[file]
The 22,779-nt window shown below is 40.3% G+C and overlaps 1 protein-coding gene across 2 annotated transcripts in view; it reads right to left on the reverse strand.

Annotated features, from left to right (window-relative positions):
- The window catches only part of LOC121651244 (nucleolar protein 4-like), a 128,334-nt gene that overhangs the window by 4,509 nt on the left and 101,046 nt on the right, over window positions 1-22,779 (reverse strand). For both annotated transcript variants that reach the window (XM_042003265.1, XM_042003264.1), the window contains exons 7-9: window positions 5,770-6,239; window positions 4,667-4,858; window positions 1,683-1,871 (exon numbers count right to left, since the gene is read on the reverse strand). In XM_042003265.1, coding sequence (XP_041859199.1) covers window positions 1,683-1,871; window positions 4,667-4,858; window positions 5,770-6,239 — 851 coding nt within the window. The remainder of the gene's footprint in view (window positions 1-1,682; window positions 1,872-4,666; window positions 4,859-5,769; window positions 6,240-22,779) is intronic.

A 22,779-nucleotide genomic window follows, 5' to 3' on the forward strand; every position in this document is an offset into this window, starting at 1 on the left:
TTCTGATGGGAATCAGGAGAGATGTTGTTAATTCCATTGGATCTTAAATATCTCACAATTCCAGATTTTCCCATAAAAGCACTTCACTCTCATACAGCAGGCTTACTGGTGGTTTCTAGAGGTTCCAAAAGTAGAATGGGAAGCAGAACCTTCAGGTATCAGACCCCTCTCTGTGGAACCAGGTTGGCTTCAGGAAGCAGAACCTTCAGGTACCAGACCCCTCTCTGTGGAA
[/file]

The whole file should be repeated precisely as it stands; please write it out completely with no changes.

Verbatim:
The 22,779-nt window shown below is 40.3% G+C and overlaps 1 protein-coding gene across 2 annotated transcripts in view; it reads right to left on the reverse strand.

Annotated features, from left to right (window-relative positions):
- The window catches only part of LOC121651244 (nucleolar protein 4-like), a 128,334-nt gene that overhangs the window by 4,509 nt on the left and 101,046 nt on the right, over window positions 1-22,779 (reverse strand). For both annotated transcript variants that reach the window (XM_042003265.1, XM_042003264.1), the window contains exons 7-9: window positions 5,770-6,239; window positions 4,667-4,858; window positions 1,683-1,871 (exon numbers count right to left, since the gene is read on the reverse strand). In XM_042003265.1, coding sequence (XP_041859199.1) covers window positions 1,683-1,871; window positions 4,667-4,858; window positions 5,770-6,239 — 851 coding nt within the window. The remainder of the gene's footprint in view (window positions 1-1,682; window positions 1,872-4,666; window positions 4,859-5,769; window positions 6,240-22,779) is intronic.

A 22,779-nucleotide genomic window follows, 5' to 3' on the forward strand; every position in this document is an offset into this window, starting at 1 on the left:
TTCTGATGGGAATCAGGAGAGATGTTGTTAATTCCATTGGATCTTAAATATCTCACAATTCCAGATTTTCCCATAAAAGCACTTCACTCTCATACAGCAGGCTTACTGGTGGTTTCTAGAGGTTCCAAAAGTAGAATGGGAAGCAGAACCTTCAGGTATCAGACCCCTCTCTGTGGAACCAGGTTGGCTTCAGGAAGCAGAACCTTCAGGTACCAGACCCCTCTCTGTGGAA